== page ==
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Akshay and Twinkle served legal notice to stop them from auctioning Rustam costume

By oneindia staff
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New Delhi: Around twenty one people that included eleven serving armed forces officers, seven retired officers have sent a legal notice to actor Akshay Kumar, producer and writer of the film 'Rustam' Twinkle Khanna and auction house for their decision to auction a naval costume that Akshay donned in the movie.

Akshay Kumar

In the legal notice served by Advocate Smita Dikshit on behalf of these people to the star couple in which they have been asked to stop the auction of the costume. If they failed to do so legal action will be initiated against them. It is stated in the legal notice that auctioning the costume is a potent security threat as it might go in the hands of wrong people. The legal notice says that the "uniforms resembling those of the armed forces pose potential threat to the national security as the said uniform, insignia and badges could pass for genuine service clothing and can find their way to anti-national elements who can use it to foment trouble."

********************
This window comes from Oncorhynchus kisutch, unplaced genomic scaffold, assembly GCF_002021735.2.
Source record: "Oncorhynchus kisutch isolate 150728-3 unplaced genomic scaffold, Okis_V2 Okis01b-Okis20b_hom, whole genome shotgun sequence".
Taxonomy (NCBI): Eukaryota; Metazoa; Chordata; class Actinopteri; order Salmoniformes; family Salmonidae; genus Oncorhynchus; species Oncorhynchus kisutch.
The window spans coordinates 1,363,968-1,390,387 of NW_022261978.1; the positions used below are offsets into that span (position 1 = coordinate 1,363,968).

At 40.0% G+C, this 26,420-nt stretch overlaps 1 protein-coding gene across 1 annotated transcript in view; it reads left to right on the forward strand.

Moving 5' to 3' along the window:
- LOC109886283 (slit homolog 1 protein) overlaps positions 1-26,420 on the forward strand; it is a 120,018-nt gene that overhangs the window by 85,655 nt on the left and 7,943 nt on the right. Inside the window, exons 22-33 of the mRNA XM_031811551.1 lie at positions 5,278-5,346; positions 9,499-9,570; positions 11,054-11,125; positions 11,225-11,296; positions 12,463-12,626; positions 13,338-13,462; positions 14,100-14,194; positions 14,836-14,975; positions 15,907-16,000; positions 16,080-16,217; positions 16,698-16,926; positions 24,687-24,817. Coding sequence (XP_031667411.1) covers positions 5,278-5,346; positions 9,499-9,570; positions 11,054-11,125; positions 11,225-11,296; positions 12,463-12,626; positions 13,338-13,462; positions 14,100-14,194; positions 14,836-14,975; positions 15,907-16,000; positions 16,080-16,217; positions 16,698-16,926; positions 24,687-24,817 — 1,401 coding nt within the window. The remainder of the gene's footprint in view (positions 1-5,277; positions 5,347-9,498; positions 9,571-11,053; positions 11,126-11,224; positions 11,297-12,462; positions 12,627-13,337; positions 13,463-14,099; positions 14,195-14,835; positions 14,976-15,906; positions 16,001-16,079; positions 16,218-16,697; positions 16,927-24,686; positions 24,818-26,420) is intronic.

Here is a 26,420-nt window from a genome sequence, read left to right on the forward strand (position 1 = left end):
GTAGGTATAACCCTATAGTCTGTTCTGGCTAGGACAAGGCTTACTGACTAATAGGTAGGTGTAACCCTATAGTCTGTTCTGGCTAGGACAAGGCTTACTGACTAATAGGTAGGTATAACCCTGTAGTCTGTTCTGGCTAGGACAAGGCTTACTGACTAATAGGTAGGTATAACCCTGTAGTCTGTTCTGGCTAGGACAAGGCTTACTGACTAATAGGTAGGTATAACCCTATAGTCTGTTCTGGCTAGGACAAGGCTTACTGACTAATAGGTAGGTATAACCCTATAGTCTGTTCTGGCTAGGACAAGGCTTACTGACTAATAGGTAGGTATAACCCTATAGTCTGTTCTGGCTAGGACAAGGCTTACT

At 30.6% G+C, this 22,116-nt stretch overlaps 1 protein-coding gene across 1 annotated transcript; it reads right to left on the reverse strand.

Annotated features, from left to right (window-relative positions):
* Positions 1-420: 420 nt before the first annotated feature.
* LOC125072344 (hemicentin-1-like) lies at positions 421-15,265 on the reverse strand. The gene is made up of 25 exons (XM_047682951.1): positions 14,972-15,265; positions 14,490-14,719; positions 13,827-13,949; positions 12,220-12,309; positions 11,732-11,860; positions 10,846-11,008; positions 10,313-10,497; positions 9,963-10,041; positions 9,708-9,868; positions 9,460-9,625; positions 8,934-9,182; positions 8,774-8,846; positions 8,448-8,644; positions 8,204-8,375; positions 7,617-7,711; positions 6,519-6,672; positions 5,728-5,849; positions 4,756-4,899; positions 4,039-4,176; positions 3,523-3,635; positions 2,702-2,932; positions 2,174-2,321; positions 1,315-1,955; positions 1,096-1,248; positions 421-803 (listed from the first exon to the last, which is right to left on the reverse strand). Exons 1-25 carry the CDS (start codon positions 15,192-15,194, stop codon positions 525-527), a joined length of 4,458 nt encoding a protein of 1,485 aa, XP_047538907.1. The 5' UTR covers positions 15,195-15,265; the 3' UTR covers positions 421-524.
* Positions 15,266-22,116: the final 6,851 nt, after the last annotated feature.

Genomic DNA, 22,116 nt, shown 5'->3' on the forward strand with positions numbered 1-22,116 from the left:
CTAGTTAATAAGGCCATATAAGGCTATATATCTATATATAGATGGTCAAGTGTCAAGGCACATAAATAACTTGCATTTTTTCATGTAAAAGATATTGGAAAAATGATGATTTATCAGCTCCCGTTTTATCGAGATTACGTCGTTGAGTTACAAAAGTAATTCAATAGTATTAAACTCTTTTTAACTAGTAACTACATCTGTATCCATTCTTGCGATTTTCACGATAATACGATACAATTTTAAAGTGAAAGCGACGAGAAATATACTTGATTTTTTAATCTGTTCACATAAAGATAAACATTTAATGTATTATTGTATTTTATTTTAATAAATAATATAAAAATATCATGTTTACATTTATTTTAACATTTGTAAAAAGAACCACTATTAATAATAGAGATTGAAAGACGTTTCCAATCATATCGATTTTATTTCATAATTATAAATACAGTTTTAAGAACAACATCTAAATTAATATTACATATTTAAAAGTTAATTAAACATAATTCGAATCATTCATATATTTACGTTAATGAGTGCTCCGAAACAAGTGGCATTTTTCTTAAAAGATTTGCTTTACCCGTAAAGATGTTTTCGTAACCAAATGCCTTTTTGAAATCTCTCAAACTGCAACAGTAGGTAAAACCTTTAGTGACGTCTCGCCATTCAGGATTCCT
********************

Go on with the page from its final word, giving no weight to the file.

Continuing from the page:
The notice further states that after the Pathankot attack, "Indian Army had issued guidelines urging civilians across the country to avoid wearing army pattern dresses and shopkeepers were asked to not sell combat clothes, uniforms and equipments as it is 'illegal to do so'. Thus, by putting the naval officer uniform for auction you have shown disrespect to national interest and have hurt the sentiments of armed force personnel."

The matter started when Twinkle Khanna shared Akshay Kumar's tweet drawing ire of many including armed forces officials. One officer Lt Col Sandeep Ahlawat raised his voice of dissent and slammed Twinkle in social media post for her idea. He wrote that what Akshay wore in Rustom was merely "a piece of costume and not uniform."

She had recently supported Akshay's announcement to sell off the "actual naval uniform" he donned in the 2016 film, which was loosely based on the 1959 Nanavati murder case. Khanna received a lot of flak on social media for backing the sale, the proceeds from which would go to "the cause of animal rescue and welfare".

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